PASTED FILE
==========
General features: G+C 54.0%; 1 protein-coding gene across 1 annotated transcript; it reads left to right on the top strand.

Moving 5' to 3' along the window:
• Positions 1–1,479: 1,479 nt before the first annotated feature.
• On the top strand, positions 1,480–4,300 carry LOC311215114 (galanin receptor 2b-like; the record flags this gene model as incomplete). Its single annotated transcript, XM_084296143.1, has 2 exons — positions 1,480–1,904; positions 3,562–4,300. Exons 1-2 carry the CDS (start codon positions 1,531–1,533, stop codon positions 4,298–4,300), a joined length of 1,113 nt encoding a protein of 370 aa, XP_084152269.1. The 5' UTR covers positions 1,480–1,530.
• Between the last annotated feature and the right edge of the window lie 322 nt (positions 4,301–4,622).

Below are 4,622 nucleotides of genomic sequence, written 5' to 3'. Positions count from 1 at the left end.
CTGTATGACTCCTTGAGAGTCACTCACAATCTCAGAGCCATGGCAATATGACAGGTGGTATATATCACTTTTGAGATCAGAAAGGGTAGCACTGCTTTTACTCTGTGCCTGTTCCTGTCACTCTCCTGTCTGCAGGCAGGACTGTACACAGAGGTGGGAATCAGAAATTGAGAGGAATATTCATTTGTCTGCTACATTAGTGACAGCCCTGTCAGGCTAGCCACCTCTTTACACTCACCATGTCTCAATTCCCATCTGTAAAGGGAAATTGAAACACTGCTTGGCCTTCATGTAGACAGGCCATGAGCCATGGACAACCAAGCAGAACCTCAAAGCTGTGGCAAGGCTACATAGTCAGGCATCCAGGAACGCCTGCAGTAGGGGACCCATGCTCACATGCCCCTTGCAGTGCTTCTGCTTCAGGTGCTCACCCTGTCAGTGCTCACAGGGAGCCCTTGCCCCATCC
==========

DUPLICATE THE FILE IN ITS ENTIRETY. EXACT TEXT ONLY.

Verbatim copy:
General features: G+C 54.0%; 1 protein-coding gene across 1 annotated transcript; it reads left to right on the top strand.

Moving 5' to 3' along the window:
• Positions 1–1,479: 1,479 nt before the first annotated feature.
• On the top strand, positions 1,480–4,300 carry LOC311215114 (galanin receptor 2b-like; the record flags this gene model as incomplete). Its single annotated transcript, XM_084296143.1, has 2 exons — positions 1,480–1,904; positions 3,562–4,300. Exons 1-2 carry the CDS (start codon positions 1,531–1,533, stop codon positions 4,298–4,300), a joined length of 1,113 nt encoding a protein of 370 aa, XP_084152269.1. The 5' UTR covers positions 1,480–1,530.
• Between the last annotated feature and the right edge of the window lie 322 nt (positions 4,301–4,622).

Below are 4,622 nucleotides of genomic sequence, written 5' to 3'. Positions count from 1 at the left end.
CTGTATGACTCCTTGAGAGTCACTCACAATCTCAGAGCCATGGCAATATGACAGGTGGTATATATCACTTTTGAGATCAGAAAGGGTAGCACTGCTTTTACTCTGTGCCTGTTCCTGTCACTCTCCTGTCTGCAGGCAGGACTGTACACAGAGGTGGGAATCAGAAATTGAGAGGAATATTCATTTGTCTGCTACATTAGTGACAGCCCTGTCAGGCTAGCCACCTCTTTACACTCACCATGTCTCAATTCCCATCTGTAAAGGGAAATTGAAACACTGCTTGGCCTTCATGTAGACAGGCCATGAGCCATGGACAACCAAGCAGAACCTCAAAGCTGTGGCAAGGCTACATAGTCAGGCATCCAGGAACGCCTGCAGTAGGGGACCCATGCTCACATGCCCCTTGCAGTGCTTCTGCTTCAGGTGCTCACCCTGTCAGTGCTCACAGGGAGCCCTTGCCCCATCC